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Dot Hill in a dot hole: Disk array builder struggles to stem losses

What next for the mid-range drive vault biz?

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Disk-array constructor Dot Hill's newly released financial figures for last year reveal a falling revenue trend and a struggle to reel in losses.

Dot Hill quarterly revenues and profit/loss

Dot Hill's quarterly revenues and losses (Click on chart for a larger version)

The company, which has offices in Basingstoke, UK, supplied hardware to Sun and Oracle, then NetApp and HP. Such vendor contracts rise and fall; it also sells through a reseller channel. The main product is its AssuredSAN array line which it punts at mid-range customers looking for performance, enterprise features and value - it's a rather traditional mix.

We wrote a year ago that supplying drive enclosures to mainstream computer makers is a mug's game. There are no startups here; they're all in the solid-state storage and cloud storage areas. But Dot Hill is wedded to vendors and has nowhere else to go.

And that's still pretty much the state of play today, a year later.

Apart from a near derisory $0.3m profit two years ago the Colorado-headquartered company has suffered a string of quarterly losses. The annual picture is no different; four years of losses and declining revenues since 2010.

Dot Hill annual revenues and profit/loss

Dot Hill's annual revenues and profit/loss since 2009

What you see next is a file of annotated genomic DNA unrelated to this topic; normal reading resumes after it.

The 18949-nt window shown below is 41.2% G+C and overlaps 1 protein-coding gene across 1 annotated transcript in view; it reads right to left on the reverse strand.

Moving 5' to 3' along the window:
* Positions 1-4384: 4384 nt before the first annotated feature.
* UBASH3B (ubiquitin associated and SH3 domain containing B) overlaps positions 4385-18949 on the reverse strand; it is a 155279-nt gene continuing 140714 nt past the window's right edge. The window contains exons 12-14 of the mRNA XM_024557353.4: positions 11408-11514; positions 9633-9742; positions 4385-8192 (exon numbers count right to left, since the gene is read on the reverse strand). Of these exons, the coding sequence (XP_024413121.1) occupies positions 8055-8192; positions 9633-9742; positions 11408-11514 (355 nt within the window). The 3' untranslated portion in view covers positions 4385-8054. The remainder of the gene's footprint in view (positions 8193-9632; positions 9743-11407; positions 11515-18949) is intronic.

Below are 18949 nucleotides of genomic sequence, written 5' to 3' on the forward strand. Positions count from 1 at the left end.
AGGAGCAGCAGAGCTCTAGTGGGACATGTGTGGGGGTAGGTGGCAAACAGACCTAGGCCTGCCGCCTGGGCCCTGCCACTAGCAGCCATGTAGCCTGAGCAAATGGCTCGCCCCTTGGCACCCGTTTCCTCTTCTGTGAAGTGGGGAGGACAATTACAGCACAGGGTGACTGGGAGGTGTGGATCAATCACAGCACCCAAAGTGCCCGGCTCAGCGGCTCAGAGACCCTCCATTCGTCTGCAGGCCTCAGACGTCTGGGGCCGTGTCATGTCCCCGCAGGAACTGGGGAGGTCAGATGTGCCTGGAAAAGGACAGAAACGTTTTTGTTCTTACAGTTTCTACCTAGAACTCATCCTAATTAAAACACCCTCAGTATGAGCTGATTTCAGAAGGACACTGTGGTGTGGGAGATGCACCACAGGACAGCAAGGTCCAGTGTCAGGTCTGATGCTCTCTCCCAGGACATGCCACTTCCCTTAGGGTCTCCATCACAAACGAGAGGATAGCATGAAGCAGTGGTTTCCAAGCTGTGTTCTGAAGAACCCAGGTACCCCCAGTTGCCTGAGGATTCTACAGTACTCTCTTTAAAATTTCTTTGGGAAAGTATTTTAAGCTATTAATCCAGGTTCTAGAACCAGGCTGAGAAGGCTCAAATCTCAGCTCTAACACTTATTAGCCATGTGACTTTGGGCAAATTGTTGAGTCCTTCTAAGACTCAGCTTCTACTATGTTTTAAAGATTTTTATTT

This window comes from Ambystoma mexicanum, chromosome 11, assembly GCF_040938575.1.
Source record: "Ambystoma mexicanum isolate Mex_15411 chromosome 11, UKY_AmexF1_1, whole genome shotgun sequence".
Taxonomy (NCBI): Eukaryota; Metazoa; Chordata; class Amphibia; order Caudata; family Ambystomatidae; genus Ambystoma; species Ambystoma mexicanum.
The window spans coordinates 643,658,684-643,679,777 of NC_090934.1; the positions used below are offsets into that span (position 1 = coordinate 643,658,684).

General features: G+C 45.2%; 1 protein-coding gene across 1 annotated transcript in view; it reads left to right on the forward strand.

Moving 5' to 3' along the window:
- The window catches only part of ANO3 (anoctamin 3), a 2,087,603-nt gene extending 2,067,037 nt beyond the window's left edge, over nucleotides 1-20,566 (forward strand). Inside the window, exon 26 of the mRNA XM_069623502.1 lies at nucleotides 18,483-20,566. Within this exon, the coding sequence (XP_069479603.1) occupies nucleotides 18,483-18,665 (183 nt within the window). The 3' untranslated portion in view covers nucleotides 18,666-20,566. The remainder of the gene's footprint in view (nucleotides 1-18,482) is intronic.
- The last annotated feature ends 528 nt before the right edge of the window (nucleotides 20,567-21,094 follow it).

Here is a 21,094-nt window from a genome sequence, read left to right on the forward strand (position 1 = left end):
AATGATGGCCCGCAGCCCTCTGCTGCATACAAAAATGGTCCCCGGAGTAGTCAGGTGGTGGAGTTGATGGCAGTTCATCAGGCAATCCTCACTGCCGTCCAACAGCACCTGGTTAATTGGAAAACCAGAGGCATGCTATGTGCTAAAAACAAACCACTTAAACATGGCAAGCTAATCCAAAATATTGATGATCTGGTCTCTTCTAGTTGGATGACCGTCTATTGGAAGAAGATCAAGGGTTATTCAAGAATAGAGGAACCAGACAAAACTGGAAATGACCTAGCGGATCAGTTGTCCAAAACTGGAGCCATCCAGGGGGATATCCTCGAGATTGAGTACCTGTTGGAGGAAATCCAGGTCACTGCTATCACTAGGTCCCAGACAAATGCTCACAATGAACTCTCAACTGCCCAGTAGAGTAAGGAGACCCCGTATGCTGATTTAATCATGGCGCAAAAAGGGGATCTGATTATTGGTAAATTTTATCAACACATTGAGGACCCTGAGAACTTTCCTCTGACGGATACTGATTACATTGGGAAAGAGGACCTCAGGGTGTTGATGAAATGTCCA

With every quarterly report the CEO provides encouraging words of how the company strategy is working: there are signs of growth, yet the growth never really gets going and Dot Hill makes loss after loss after loss.

Look at the share price since 2006. The share price reached $7.10 on 31 March that year. It has never been up at such a giddy height since. The shares are now trading at $1.05. Investors have lost money. The company has lost money. The company is still losing money.

Dot Hill share price

Google Finance chart for Dot Hill (Click on it for a larger view)

Rival Xyratex is moving into HPC arrays with its ClusterStor product. And LSI exited the private-label computer manufacturer drive-array business, selling off Engenio to NetApp. In El Reg's storage desk's opinion, Dot Hill is moribund, stuck in a swamp and going nowhere; it needs to do something decisive to get out of it. ®

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